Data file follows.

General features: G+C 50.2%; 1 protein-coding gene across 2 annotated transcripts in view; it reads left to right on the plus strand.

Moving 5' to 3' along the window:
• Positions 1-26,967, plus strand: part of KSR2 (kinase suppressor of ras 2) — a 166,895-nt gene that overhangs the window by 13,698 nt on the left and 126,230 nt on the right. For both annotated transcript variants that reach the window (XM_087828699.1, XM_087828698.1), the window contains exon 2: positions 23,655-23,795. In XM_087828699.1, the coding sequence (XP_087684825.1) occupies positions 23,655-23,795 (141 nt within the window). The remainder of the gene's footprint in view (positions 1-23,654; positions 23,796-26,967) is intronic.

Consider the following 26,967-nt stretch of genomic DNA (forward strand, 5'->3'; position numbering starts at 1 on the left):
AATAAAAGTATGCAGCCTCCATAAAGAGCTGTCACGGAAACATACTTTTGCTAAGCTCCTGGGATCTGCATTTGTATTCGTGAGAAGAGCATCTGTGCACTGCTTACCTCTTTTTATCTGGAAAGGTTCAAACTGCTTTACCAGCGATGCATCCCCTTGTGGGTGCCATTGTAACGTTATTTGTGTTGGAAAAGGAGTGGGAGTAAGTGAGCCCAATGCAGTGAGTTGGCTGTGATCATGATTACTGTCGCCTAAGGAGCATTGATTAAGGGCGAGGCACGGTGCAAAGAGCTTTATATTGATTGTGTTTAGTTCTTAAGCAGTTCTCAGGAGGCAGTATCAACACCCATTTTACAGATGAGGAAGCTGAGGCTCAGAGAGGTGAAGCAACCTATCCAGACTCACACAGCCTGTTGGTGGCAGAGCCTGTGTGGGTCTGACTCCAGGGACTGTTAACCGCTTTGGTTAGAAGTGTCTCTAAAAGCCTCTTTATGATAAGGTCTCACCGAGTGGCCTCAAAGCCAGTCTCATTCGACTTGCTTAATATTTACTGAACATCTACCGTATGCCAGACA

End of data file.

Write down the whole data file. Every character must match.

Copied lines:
General features: G+C 50.2%; 1 protein-coding gene across 2 annotated transcripts in view; it reads left to right on the plus strand.

Moving 5' to 3' along the window:
• Positions 1-26,967, plus strand: part of KSR2 (kinase suppressor of ras 2) — a 166,895-nt gene that overhangs the window by 13,698 nt on the left and 126,230 nt on the right. For both annotated transcript variants that reach the window (XM_087828699.1, XM_087828698.1), the window contains exon 2: positions 23,655-23,795. In XM_087828699.1, the coding sequence (XP_087684825.1) occupies positions 23,655-23,795 (141 nt within the window). The remainder of the gene's footprint in view (positions 1-23,654; positions 23,796-26,967) is intronic.

Consider the following 26,967-nt stretch of genomic DNA (forward strand, 5'->3'; position numbering starts at 1 on the left):
AATAAAAGTATGCAGCCTCCATAAAGAGCTGTCACGGAAACATACTTTTGCTAAGCTCCTGGGATCTGCATTTGTATTCGTGAGAAGAGCATCTGTGCACTGCTTACCTCTTTTTATCTGGAAAGGTTCAAACTGCTTTACCAGCGATGCATCCCCTTGTGGGTGCCATTGTAACGTTATTTGTGTTGGAAAAGGAGTGGGAGTAAGTGAGCCCAATGCAGTGAGTTGGCTGTGATCATGATTACTGTCGCCTAAGGAGCATTGATTAAGGGCGAGGCACGGTGCAAAGAGCTTTATATTGATTGTGTTTAGTTCTTAAGCAGTTCTCAGGAGGCAGTATCAACACCCATTTTACAGATGAGGAAGCTGAGGCTCAGAGAGGTGAAGCAACCTATCCAGACTCACACAGCCTGTTGGTGGCAGAGCCTGTGTGGGTCTGACTCCAGGGACTGTTAACCGCTTTGGTTAGAAGTGTCTCTAAAAGCCTCTTTATGATAAGGTCTCACCGAGTGGCCTCAAAGCCAGTCTCATTCGACTTGCTTAATATTTACTGAACATCTACCGTATGCCAGACA